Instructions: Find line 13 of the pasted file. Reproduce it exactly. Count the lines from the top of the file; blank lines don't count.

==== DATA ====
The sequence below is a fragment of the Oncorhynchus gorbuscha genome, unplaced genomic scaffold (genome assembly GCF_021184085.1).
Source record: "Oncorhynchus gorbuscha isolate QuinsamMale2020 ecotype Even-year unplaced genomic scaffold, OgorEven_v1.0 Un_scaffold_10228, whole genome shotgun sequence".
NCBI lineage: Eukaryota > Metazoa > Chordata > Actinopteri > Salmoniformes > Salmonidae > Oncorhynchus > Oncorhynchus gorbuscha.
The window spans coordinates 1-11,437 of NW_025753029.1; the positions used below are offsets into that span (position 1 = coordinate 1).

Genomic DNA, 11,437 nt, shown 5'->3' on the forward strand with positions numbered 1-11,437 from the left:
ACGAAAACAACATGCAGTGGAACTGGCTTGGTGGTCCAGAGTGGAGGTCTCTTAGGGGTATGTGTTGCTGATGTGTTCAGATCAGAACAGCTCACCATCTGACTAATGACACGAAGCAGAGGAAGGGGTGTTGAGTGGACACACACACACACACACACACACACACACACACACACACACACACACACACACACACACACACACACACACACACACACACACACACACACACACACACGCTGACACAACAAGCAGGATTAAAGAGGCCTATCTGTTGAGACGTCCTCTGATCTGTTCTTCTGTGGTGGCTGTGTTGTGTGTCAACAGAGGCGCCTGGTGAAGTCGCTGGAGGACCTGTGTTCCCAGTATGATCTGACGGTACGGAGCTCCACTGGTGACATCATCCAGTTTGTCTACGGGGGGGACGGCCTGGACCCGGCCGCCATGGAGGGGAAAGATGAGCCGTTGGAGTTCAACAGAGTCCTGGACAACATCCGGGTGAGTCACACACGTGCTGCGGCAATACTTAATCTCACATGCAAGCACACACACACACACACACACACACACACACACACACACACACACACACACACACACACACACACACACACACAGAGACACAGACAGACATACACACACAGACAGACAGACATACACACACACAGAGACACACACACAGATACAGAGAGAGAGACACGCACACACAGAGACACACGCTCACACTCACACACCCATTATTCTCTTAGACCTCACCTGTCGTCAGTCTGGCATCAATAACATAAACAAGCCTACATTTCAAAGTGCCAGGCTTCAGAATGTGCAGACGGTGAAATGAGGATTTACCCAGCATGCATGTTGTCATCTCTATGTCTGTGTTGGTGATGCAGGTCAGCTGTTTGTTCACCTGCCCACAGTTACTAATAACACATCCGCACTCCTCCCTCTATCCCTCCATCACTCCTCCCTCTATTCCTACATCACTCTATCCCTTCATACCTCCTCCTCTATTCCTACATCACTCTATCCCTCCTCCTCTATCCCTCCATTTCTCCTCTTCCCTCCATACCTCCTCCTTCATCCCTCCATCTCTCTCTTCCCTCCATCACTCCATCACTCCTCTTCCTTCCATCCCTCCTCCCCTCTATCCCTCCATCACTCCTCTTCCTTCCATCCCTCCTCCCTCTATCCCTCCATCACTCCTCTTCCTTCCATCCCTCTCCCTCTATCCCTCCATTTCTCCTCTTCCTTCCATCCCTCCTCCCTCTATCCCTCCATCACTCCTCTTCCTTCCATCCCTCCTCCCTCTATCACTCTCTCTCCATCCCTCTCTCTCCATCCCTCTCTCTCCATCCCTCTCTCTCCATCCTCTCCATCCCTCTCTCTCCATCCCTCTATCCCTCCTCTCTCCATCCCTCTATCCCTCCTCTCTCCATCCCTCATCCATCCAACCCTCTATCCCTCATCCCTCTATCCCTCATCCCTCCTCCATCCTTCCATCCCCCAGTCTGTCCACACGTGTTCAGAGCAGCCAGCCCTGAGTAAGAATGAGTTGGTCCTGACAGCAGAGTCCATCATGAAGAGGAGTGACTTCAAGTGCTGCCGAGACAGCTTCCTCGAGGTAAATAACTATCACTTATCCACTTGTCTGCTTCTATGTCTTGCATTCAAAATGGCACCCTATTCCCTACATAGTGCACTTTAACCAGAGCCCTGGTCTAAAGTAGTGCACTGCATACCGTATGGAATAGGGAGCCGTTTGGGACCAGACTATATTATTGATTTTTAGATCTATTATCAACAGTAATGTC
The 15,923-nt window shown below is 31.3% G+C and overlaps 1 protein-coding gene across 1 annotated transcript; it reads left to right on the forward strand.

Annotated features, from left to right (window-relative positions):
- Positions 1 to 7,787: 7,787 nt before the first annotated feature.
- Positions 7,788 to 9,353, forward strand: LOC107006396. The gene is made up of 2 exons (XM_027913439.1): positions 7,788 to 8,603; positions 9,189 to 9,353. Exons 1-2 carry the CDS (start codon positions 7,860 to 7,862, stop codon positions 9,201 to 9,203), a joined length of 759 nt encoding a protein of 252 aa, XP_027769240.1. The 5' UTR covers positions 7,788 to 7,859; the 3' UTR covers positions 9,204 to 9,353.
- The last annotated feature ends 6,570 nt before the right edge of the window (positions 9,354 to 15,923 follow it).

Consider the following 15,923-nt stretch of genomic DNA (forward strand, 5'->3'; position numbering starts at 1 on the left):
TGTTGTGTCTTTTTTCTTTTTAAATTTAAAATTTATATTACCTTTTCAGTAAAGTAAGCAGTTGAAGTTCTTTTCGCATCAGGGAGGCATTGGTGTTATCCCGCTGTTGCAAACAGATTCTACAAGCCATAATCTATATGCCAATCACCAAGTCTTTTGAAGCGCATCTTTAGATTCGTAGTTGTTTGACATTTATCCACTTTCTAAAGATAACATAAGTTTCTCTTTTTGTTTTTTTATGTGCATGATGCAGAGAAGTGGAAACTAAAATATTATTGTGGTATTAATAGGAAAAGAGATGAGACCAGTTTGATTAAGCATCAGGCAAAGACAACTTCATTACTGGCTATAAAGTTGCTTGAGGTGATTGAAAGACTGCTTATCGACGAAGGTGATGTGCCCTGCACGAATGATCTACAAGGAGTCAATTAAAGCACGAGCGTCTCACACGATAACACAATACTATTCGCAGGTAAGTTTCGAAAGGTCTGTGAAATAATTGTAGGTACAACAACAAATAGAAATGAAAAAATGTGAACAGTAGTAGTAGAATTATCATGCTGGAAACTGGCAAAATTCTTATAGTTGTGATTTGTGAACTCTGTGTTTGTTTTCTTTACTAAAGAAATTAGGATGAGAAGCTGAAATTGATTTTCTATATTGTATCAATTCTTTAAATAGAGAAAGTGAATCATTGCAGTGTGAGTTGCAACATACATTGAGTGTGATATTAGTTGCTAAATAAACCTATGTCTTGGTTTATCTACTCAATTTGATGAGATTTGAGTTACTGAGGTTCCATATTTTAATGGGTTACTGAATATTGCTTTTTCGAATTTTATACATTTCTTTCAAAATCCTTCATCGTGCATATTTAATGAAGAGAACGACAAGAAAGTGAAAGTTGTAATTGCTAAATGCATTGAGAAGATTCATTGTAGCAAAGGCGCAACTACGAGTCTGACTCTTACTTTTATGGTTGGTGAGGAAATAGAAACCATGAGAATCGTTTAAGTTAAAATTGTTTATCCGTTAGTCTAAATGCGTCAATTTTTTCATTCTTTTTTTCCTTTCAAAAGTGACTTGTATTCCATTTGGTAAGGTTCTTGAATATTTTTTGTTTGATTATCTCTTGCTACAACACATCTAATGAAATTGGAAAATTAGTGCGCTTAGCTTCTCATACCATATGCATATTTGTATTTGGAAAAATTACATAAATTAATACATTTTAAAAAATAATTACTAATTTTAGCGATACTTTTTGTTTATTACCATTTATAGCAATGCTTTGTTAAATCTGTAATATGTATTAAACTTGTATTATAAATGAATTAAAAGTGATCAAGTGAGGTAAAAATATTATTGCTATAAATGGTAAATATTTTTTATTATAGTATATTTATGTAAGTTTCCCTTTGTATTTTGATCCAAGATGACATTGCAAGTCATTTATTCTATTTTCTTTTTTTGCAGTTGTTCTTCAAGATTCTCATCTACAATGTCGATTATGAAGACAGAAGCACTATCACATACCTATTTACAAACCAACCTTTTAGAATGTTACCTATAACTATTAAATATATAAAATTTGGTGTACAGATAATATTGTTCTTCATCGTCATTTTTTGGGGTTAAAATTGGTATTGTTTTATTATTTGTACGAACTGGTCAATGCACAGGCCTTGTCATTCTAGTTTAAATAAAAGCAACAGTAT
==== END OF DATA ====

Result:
TGTTGTGTCTTTTTTCTTTTTAAATTTAAAATTTATATTACCTTTTCAGTAAAGTAAGCAGTTGAAGTTCTTTTCGCATCAGGGAGGCATTGGTGTTATCCCGCTGTTGCAAACAGATTCTACAAGCCATAATCTATATGCCAATCACCAAGTCTTTTGAAGCGCATCTTTAGATTCGTAGTTGTTTGACATTTATCCACTTTCTAAAGATAACATAAGTTTCTCTTTTTGTTTTTTTATGTGCATGATGCAGAGAAGTGGAAACTAAAATATTATTGTGGTATTAATAGGAAAAGAGATGAGACCAGTTTGATTAAGCATCAGGCAAAGACAACTTCATTACTGGCTATAAAGTTGCTTGAGGTGATTGAAAGACTGCTTATCGACGAAGGTGATGTGCCCTGCACGAATGATCTACAAGGAGTCAATTAAAGCACGAGCGTCTCACACGATAACACAATACTATTCGCAGGTAAGTTTCGAAAGGTCTGTGAAATAATTGTAGGTACAACAACAAATAGAAATGAAAAAATGTGAACAGTAGTAGTAGAATTATCATGCTGGAAACTGGCAAAATTCTTATAGTTGTGATTTGTGAACTCTGTGTTTGTTTTCTTTACTAAAGAAATTAGGATGAGAAGCTGAAATTGATTTTCTATATTGTATCAATTCTTTAAATAGAGAAAGTGAATCATTGCAGTGTGAGTTGCAACATACATTGAGTGTGATATTAGTTGCTAAATAAACCTATGTCTTGGTTTATCTACTCAATTTGATGAGATTTGAGTTACTGAGGTTCCATATTTTAATGGGTTACTGAATATTGCTTTTTCGAATTTTATACATTTCTTTCAAAATCCTTCATCGTGCATATTTAATGAAGAGAACGACAAGAAAGTGAAAGTTGTAATTGCTAAATGCATTGAGAAGATTCATTGTAGCAAAGGCGCAACTACGAGTCTGACTCTTACTTTTATGGTTGGTGAGGAAATAGAAACCATGAGAATCGTTTAAGTTAAAATTGTTTATCCGTTAGTCTAAATGCGTCAATTTTTTCATTCTTTTTTTCCTTTCAAAAGTGACTTGTATTCCATTTGGTAAGGTTCTTGAATATTTTTTGTTTGATTATCTCTTGCTACAACACATCTAATGAAATTGGAAAATTAGTGCGCTTAGCTTCTCATACCATATGCATATTTGTATTTGGAAAAATTACATAAATTAATACATTTTAAAAAATAATTACTAATTTTAGCGATACTTTTTGTTTATTACCATTTATAGCAATGCTTTGTTAAATCTGTAATATGTATTAAACTTGTATTATAAATGAATTAAAAGTGATCAAGTGAGGTAAAAATATTATTGCTATAAATGGTAAATATTTTTTATTATAGTATATTTATGTAAGTTTCCCTTTGTATTTTGATCCAAGATGACATTGCAAGTCATTTATTCTATTTTCTTTTTTTGCAGTTGTTCTTCAAGATTCTCATCTACAATGTCGATTATGAAGACAGAAGCACTATCACATACCTATTTACAAACCAACCTTTTAGAATGTTACCTATAACTATTAAATATATAAAATTTGGTGTACAGATAATATTGTTCTTCATCGTCATTTTTTGGGGTTAAAATTGGTATTGTTTTATTATTTGTACGAACTGGTCAATGCACAGGCCTTGTCATTCTAGTTTAAATAAAAGCAACAGTAT